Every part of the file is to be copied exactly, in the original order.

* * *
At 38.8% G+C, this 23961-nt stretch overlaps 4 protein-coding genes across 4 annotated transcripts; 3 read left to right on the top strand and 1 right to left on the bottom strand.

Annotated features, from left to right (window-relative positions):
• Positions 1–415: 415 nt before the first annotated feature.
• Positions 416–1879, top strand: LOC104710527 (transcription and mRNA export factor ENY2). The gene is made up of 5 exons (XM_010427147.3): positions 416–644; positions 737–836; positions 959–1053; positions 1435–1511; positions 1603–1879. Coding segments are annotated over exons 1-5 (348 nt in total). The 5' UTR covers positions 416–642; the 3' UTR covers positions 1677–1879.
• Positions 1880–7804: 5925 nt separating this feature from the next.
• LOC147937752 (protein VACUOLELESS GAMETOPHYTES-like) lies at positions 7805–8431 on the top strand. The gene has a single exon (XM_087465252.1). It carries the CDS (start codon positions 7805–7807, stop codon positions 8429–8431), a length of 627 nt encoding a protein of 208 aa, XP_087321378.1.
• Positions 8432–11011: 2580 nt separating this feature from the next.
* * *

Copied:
At 38.8% G+C, this 23961-nt stretch overlaps 4 protein-coding genes across 4 annotated transcripts; 3 read left to right on the top strand and 1 right to left on the bottom strand.

Annotated features, from left to right (window-relative positions):
• Positions 1–415: 415 nt before the first annotated feature.
• Positions 416–1879, top strand: LOC104710527 (transcription and mRNA export factor ENY2). The gene is made up of 5 exons (XM_010427147.3): positions 416–644; positions 737–836; positions 959–1053; positions 1435–1511; positions 1603–1879. Coding segments are annotated over exons 1-5 (348 nt in total). The 5' UTR covers positions 416–642; the 3' UTR covers positions 1677–1879.
• Positions 1880–7804: 5925 nt separating this feature from the next.
• LOC147937752 (protein VACUOLELESS GAMETOPHYTES-like) lies at positions 7805–8431 on the top strand. The gene has a single exon (XM_087465252.1). It carries the CDS (start codon positions 7805–7807, stop codon positions 8429–8431), a length of 627 nt encoding a protein of 208 aa, XP_087321378.1.
• Positions 8432–11011: 2580 nt separating this feature from the next.